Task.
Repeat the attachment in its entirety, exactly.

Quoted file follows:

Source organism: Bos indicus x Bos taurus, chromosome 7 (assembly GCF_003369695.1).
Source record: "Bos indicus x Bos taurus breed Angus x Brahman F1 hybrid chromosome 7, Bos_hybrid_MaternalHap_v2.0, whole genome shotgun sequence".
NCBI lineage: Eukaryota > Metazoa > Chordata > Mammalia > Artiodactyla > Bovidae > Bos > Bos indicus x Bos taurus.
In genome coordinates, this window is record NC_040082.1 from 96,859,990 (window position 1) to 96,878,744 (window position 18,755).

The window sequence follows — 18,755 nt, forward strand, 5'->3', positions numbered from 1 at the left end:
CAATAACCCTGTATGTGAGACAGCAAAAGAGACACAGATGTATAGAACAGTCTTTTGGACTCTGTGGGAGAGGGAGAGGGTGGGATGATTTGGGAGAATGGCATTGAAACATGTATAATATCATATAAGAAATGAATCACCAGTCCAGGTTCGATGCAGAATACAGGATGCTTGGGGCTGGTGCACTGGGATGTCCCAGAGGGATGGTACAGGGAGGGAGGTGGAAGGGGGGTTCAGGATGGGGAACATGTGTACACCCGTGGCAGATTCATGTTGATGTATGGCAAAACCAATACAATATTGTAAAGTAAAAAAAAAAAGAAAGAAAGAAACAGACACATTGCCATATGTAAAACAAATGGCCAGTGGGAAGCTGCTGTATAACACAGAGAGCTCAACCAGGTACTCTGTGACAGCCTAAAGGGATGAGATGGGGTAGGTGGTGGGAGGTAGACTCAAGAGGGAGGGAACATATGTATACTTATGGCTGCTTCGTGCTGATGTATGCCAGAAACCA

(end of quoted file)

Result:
Source organism: Bos indicus x Bos taurus, chromosome 7 (assembly GCF_003369695.1).
Source record: "Bos indicus x Bos taurus breed Angus x Brahman F1 hybrid chromosome 7, Bos_hybrid_MaternalHap_v2.0, whole genome shotgun sequence".
NCBI lineage: Eukaryota > Metazoa > Chordata > Mammalia > Artiodactyla > Bovidae > Bos > Bos indicus x Bos taurus.
In genome coordinates, this window is record NC_040082.1 from 96,859,990 (window position 1) to 96,878,744 (window position 18,755).

The window sequence follows — 18,755 nt, forward strand, 5'->3', positions numbered from 1 at the left end:
CAATAACCCTGTATGTGAGACAGCAAAAGAGACACAGATGTATAGAACAGTCTTTTGGACTCTGTGGGAGAGGGAGAGGGTGGGATGATTTGGGAGAATGGCATTGAAACATGTATAATATCATATAAGAAATGAATCACCAGTCCAGGTTCGATGCAGAATACAGGATGCTTGGGGCTGGTGCACTGGGATGTCCCAGAGGGATGGTACAGGGAGGGAGGTGGAAGGGGGGTTCAGGATGGGGAACATGTGTACACCCGTGGCAGATTCATGTTGATGTATGGCAAAACCAATACAATATTGTAAAGTAAAAAAAAAAAGAAAGAAAGAAACAGACACATTGCCATATGTAAAACAAATGGCCAGTGGGAAGCTGCTGTATAACACAGAGAGCTCAACCAGGTACTCTGTGACAGCCTAAAGGGATGAGATGGGGTAGGTGGTGGGAGGTAGACTCAAGAGGGAGGGAACATATGTATACTTATGGCTGCTTCGTGCTGATGTATGCCAGAAACCA